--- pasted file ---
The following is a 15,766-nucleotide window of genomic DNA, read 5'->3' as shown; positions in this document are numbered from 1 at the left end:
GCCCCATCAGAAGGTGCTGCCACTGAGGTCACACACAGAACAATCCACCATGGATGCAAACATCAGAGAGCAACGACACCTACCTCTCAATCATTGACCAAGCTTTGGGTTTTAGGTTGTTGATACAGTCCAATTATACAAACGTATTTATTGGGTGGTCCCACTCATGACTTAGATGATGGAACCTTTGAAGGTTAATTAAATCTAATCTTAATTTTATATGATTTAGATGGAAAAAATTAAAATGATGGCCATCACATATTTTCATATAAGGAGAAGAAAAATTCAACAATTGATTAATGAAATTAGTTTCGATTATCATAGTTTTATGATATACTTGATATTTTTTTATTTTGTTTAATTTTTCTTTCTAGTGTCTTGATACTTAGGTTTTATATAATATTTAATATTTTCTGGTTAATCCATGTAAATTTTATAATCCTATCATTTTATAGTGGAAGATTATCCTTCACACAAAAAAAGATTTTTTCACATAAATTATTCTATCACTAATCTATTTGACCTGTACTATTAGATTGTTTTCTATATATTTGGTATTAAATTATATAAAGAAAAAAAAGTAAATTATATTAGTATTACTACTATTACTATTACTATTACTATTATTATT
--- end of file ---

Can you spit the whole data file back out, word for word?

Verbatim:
The following is a 15,766-nucleotide window of genomic DNA, read 5'->3' as shown; positions in this document are numbered from 1 at the left end:
GCCCCATCAGAAGGTGCTGCCACTGAGGTCACACACAGAACAATCCACCATGGATGCAAACATCAGAGAGCAACGACACCTACCTCTCAATCATTGACCAAGCTTTGGGTTTTAGGTTGTTGATACAGTCCAATTATACAAACGTATTTATTGGGTGGTCCCACTCATGACTTAGATGATGGAACCTTTGAAGGTTAATTAAATCTAATCTTAATTTTATATGATTTAGATGGAAAAAATTAAAATGATGGCCATCACATATTTTCATATAAGGAGAAGAAAAATTCAACAATTGATTAATGAAATTAGTTTCGATTATCATAGTTTTATGATATACTTGATATTTTTTTATTTTGTTTAATTTTTCTTTCTAGTGTCTTGATACTTAGGTTTTATATAATATTTAATATTTTCTGGTTAATCCATGTAAATTTTATAATCCTATCATTTTATAGTGGAAGATTATCCTTCACACAAAAAAAGATTTTTTCACATAAATTATTCTATCACTAATCTATTTGACCTGTACTATTAGATTGTTTTCTATATATTTGGTATTAAATTATATAAAGAAAAAAAAGTAAATTATATTAGTATTACTACTATTACTATTACTATTACTATTATTATT